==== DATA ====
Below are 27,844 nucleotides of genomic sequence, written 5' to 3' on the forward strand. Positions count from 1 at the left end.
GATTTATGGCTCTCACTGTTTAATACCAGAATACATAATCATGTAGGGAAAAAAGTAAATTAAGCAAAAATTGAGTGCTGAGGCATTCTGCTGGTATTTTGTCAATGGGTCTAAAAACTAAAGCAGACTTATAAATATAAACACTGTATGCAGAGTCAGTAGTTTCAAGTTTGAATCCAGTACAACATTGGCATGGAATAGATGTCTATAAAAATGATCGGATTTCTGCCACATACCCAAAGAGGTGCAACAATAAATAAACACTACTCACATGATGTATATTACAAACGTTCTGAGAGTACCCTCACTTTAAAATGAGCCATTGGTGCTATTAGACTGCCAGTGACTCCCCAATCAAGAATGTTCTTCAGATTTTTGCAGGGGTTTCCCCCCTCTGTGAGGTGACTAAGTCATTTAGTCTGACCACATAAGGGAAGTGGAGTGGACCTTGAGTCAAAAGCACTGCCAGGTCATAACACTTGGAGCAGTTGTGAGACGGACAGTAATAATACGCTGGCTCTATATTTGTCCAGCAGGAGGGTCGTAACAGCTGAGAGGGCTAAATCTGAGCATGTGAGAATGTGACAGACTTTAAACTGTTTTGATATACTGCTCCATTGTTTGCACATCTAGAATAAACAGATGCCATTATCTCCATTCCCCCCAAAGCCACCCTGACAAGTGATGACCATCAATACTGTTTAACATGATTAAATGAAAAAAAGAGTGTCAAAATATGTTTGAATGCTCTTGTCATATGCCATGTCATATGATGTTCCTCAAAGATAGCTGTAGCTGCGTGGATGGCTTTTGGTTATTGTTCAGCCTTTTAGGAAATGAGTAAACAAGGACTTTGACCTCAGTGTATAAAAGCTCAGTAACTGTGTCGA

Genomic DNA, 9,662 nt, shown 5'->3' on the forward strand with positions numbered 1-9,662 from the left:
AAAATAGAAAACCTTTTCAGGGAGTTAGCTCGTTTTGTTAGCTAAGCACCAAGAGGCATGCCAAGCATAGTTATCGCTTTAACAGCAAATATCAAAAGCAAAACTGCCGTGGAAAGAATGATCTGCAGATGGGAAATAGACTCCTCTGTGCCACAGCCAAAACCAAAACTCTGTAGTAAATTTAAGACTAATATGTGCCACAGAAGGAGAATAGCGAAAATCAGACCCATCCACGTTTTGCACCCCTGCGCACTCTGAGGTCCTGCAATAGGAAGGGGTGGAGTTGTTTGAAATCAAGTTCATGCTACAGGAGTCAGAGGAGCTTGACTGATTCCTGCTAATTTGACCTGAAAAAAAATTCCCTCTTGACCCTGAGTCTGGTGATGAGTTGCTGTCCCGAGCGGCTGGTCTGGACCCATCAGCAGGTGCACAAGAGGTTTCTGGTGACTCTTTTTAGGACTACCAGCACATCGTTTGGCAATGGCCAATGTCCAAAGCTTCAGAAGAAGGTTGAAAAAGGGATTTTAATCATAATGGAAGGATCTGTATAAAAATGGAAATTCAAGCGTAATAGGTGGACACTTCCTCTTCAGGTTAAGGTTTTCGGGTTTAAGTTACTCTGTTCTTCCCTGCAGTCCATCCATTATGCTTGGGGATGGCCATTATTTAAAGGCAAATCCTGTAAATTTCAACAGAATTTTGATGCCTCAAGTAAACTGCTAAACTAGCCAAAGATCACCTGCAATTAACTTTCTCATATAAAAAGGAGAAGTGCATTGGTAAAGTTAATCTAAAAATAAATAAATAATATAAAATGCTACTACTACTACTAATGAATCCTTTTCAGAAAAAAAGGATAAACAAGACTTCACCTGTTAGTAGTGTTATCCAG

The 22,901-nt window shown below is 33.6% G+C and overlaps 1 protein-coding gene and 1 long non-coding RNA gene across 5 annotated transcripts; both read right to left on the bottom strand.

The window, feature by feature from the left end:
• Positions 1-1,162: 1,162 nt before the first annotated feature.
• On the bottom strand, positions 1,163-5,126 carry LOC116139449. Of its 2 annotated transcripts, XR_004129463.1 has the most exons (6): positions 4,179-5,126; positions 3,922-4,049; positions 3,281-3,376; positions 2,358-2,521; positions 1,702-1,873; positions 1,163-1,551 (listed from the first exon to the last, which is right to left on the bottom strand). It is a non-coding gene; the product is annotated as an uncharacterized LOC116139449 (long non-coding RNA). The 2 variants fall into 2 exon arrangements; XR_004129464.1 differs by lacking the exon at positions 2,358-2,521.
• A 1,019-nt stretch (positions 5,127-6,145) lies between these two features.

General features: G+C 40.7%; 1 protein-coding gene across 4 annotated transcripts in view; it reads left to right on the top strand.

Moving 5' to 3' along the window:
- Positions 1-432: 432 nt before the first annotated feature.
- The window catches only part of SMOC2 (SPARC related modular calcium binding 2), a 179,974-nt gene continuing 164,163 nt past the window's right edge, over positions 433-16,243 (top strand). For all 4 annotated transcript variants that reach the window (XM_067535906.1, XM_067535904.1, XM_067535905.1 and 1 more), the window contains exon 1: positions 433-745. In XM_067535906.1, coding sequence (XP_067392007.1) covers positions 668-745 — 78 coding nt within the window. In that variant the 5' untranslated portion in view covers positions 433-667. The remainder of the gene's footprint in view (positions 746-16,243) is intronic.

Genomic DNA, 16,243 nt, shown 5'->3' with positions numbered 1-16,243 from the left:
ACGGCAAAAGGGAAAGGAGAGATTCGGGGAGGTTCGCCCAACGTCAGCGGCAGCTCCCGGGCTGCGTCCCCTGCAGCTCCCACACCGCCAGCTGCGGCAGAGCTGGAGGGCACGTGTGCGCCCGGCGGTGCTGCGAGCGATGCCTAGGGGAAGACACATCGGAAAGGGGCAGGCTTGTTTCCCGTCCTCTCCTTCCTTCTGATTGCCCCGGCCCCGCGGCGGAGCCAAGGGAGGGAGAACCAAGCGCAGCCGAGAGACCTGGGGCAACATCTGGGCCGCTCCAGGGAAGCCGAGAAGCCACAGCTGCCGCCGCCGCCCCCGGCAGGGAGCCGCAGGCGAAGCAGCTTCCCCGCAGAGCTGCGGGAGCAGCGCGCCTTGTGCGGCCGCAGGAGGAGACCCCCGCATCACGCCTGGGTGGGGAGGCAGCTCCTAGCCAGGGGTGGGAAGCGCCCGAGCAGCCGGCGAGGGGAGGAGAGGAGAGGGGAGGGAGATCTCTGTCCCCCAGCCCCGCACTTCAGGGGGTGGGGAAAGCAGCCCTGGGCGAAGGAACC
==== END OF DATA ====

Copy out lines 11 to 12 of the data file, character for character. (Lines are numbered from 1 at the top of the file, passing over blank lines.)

Moving 5' to 3' along the window:
- Positions 1-432: 432 nt before the first annotated feature.